A California state senator has introduced a bill to decriminalize psychedelics

The bill also expunges the criminal records of people convicted of possession or personal use of these substances


Senator Scott Wiener introduced SB 519, which decriminalizes the possession and personal use of psilocybin and other substances. Photo at right by Yarygin/iStock/Getty Images Plus.


A California state senator has introduced legislation that would decriminalize psychedelics. On Thursday, Senator Scott Wiener (D-San Francisco) introduced Senate Bill 519. Specifically, the bill decriminalizes the possession and personal use of psilocybin, psilocin, MDMA, LSD, ketamine, DMT, ibogaine, and non-peyote-derived mescaline. (To clarify, the bill does not decriminalize mescaline sourced from peyote, which is a threatened and protected species.)

Furthermore, the bill expunges the criminal records of people convicted of possession or personal use of these substances.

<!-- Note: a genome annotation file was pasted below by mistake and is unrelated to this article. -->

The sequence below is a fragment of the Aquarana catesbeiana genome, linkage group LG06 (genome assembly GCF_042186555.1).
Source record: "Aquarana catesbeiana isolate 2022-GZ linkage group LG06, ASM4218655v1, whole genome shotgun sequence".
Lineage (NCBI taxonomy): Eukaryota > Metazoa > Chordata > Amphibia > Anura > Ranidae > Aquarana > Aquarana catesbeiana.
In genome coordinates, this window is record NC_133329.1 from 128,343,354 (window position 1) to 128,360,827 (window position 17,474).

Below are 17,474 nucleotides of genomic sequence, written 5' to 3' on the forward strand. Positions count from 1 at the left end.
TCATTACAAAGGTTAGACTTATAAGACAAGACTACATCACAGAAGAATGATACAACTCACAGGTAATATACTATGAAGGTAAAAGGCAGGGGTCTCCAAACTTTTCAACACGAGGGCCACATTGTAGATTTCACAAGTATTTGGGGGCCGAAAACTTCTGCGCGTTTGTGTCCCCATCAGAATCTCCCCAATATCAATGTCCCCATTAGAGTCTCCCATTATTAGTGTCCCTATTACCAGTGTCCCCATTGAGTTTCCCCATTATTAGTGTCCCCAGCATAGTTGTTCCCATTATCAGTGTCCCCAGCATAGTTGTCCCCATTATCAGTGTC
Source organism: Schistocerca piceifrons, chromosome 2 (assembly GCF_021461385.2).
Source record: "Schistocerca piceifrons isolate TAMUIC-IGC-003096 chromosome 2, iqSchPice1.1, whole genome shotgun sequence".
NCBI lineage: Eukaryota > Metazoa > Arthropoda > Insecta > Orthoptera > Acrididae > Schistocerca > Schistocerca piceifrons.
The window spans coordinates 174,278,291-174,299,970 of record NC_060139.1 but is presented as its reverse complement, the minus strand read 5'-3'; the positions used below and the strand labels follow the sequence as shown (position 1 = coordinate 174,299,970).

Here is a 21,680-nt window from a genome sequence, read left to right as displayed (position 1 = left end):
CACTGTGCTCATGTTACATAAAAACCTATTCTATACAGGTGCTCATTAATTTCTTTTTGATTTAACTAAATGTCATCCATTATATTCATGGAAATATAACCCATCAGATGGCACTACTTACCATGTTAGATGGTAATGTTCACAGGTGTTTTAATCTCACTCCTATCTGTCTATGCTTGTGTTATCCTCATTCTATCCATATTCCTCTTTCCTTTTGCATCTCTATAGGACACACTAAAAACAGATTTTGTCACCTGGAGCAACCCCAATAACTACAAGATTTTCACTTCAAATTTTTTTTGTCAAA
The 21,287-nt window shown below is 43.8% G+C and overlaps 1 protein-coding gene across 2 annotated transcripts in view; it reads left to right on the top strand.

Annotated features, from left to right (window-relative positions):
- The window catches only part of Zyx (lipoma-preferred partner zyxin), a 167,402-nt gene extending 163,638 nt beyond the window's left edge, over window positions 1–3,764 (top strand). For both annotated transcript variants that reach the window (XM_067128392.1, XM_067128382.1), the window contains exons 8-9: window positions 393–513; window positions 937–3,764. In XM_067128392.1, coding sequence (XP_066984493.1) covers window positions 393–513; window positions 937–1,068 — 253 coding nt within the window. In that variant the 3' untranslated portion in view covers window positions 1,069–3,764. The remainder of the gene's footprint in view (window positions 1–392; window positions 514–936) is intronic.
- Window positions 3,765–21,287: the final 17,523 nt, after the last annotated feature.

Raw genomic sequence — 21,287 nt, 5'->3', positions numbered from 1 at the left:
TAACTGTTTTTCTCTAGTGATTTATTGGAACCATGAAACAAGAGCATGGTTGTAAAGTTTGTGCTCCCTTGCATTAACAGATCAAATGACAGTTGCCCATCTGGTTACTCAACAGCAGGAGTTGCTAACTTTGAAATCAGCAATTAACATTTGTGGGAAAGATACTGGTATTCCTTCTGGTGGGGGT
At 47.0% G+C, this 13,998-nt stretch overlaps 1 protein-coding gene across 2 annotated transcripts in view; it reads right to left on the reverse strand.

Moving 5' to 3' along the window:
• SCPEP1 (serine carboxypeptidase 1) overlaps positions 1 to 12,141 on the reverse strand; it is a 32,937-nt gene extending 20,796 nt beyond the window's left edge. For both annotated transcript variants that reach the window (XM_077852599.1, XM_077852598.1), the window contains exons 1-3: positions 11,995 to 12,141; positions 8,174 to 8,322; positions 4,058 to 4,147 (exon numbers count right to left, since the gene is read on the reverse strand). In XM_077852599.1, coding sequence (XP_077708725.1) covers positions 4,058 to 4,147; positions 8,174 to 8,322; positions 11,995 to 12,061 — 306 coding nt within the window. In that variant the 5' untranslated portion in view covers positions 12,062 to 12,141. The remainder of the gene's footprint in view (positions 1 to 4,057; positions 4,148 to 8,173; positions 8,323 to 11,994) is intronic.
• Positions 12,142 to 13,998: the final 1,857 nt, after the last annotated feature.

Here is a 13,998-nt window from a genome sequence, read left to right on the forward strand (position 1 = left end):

A February 18 statement from Sen. Wiener’s office notes that “Research from top medical universities like Johns Hopkins, Yale, UCLA and NYU shows that these substances can have therapeutic and medical benefits, and decriminalizing their personal use is part of the larger movement to end the racist War on Drugs and its failed and destructive policies.”

Follows similar efforts

Indeed, Wiener’s legislation follows similar, successful efforts to decriminalize these substances in Washington, D.C., Oakland, and Santa Cruz. In addition, Oregonians voted in favour of ballot measures that decriminalized personal use of all scheduled substances. Those 2020 Orgeon ballot measures also authorized the creation of a state-licensed psilocybin-services program.

“Policy should be based on science and common sense, not fear and stigma,” Wiener said. “The War on Drugs and mass incarceration are destructive and failed policies, and we must end them. Moreover, given the severity of our mental health crisis, we shouldn’t be criminalizing people for using drugs that have shown significant promise in treating mental health conditions. People should be able to seek alternative treatment for diseases like anxiety, depression, and PTSD, and we need to make science-based treatments available to those in need. Cities like Washington, D.C. and states like Oregon have led the way, and now it’s California’s turn.”

State Assembly members Evan Low (D-San Jose), Sydney Kamlager (D-Los Angeles), and Bill Quirk (D-Hayward) co-authored SB 519.

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